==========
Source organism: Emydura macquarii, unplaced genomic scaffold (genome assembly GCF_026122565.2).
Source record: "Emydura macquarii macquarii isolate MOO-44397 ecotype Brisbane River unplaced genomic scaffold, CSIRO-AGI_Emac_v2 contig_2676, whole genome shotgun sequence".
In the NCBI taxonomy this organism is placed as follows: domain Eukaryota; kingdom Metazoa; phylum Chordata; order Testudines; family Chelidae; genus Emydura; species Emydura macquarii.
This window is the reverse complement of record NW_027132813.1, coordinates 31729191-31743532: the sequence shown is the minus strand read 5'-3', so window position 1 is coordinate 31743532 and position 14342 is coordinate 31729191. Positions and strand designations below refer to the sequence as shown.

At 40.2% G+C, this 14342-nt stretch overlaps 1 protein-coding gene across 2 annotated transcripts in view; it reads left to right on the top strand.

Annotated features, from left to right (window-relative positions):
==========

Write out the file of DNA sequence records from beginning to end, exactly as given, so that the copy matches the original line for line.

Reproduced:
Source organism: Emydura macquarii, unplaced genomic scaffold (genome assembly GCF_026122565.2).
Source record: "Emydura macquarii macquarii isolate MOO-44397 ecotype Brisbane River unplaced genomic scaffold, CSIRO-AGI_Emac_v2 contig_2676, whole genome shotgun sequence".
In the NCBI taxonomy this organism is placed as follows: domain Eukaryota; kingdom Metazoa; phylum Chordata; order Testudines; family Chelidae; genus Emydura; species Emydura macquarii.
This window is the reverse complement of record NW_027132813.1, coordinates 31729191-31743532: the sequence shown is the minus strand read 5'-3', so window position 1 is coordinate 31743532 and position 14342 is coordinate 31729191. Positions and strand designations below refer to the sequence as shown.

At 40.2% G+C, this 14342-nt stretch overlaps 1 protein-coding gene across 2 annotated transcripts in view; it reads left to right on the top strand.

Annotated features, from left to right (window-relative positions):